Page last updated: 13 October 2021

Misleading advertising of investment products

It’s prohibited for companies making investment offers to mislead or deceive you.

You are entitled to accurate information when companies advertise – and they can’t withhold important information about the investment. Look out for things like advertisements promoting high returns with little explanation of the risks.  

 

Misleading advertising

Advertising of investment products

Many financial companies advertise directly to consumers with investment opportunities, for example, KiwiSaver, managed funds, debt securities such as term deposits or bonds, share offers or other investments products. You might have spotted these on TV, on social media or in the newspaper.

Firms must ensure advertisements for financial products are not misleading, deceptive or confusing. Many different aspects can contribute to an advertisement being misleading, deceptive, or confusing including specific claims or statements, the presentation and format and imagery used, important information being buried in fine print, or what an advertisement does not say.

Even an advertisement that is factually correct may not meet the required standards if it creates an overall impression that is misleading, deceptive or confusing.

This applies to all types of advertising: websites, TV, radio, social media, emails, newspapers, magazines, billboards, buses, presentations and seminars, and even sponsored content from influencers and celebrities.

A large range and variety of investment offers are advertised, and they have a range of different levels of potential return and risk - not all investment options are likely to be suitable for you. If an advertisement for a financial offer catches your eye (or ear), ask yourself:

  • Does the advertisement present a balanced view of the investment? What are they not saying?
  • What does the advertisement say (or not say) about the risk of the investment? Words such as ‘secured’, ‘certain’, ‘stable’, ‘guaranteed’ can give the impression that an investment is of low or no risk – this can be misleading if the investment is not low risk. Similarly, advertisements of higher risk investments do not always state that they are higher risk.
  • If the firm is promising a certain rate of return, what is the basis for this? Is it based on reasonable methodology and assumptions, and are these clearly explained?
  • Are they promoting the product based on previous good performance? If so, does the advertisement make it clear that past performance is not a guarantee of future returns? Past performance should not be the most prominent feature. What other information is provided?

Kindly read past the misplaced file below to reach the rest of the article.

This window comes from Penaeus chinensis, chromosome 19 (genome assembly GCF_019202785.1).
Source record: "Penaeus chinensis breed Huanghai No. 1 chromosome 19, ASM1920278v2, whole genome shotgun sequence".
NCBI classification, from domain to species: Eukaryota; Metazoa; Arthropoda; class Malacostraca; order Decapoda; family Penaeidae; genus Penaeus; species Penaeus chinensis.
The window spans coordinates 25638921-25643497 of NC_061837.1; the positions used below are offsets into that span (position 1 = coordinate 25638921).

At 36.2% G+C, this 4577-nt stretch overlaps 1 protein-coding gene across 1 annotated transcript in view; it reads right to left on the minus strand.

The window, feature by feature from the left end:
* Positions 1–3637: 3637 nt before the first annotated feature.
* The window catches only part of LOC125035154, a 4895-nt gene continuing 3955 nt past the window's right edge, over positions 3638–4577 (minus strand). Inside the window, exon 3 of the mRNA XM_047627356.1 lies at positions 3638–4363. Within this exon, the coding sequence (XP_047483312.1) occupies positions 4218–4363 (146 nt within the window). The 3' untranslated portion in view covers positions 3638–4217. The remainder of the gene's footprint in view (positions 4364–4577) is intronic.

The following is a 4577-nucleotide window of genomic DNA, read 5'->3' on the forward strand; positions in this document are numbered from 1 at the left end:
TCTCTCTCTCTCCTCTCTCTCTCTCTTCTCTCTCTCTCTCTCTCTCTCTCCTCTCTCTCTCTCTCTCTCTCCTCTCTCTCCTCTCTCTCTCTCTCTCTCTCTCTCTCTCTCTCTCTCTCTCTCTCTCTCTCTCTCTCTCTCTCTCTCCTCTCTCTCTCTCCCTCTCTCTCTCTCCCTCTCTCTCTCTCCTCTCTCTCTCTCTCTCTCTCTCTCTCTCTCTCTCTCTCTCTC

• Are any warnings or disclaimers clear?
  • Are they comparing their offer to another product? Or claiming to be the best or a leader? Is it a fair claim or comparison, e.g. is the comparison with the same type of product, timeframe, level of risk and/or underlying investments? Do you have enough information to tell?

Investment scammers can use fake ads to lure people in.  Check for the warning signs of a scam.

Some investment opportunities are only available to wholesale investors.  

Sometimes wholesale investments are advertised in places where retail investors (also called ‘everyday’ or ‘Mum and Dad’ investors) will see them.  However, these ads must make it clear that they are available for wholesale investors only. 

We recommend less experienced investors stay clear of wholesale investments, even if they are able to meet the wholesale investor criteria.  That’s because wholesale investments are designed for sophisticated investors with the necessary resources and understanding of the nature and risks of the investment.

If you are considering a wholesale investment offer, you should seek professional financial advice from a financial adviser and make sure you fully understand the risks and consequences before signing up and handing over your money.

Wholesale investing

If you’ve seen an advertisement for an investment product you think is misleading, deceptive or confusing, or looks like a scam, let us know. The more information you can give us the better – details of when and where you saw it, links, screenshots or images, and what you think is wrong with the advertisement will help us look into it.

If you think the advertisement is socially irresponsible please contact the Advertising Standards Authority. If you’ve seen an advertisement for a consumer credit contract you think is misleading, deceptive or confusing, please contact the Commerce Commission.

If the FMA finds an advertisement is misleading, deceptive or confusing, we can require the advertiser to amend or remove it, or even take court action if we think the misconduct is serious enough.

Can you spot the six elements in this “ad” that are likely to be misleading?  

Misleading advertising - Can you spot the six elements in this “ad” that are likely to be misleading?  

We've highlighted in orange below the warning signs of this "ad":

Misleading advertising - Did you find the six elements in this “ad” that are likely to be misleading?  

The FMA monitors misleading advertising for regulated investment products. We have less oversight over unregulated investments.

Other agencies, such as the Commerce Commission, regulate broader fair trading requirements that cover other financial products or services.

Unregulated investments like direct investing in cryptocurrencies have a range of risks including misleading advertising or even being scams. 

More about investing in cryptocurrencies

Deciding how to invest

Choosing an investment product that’s right for you requires you to do your own research.  If you need help, talk to a financial adviser
 

More information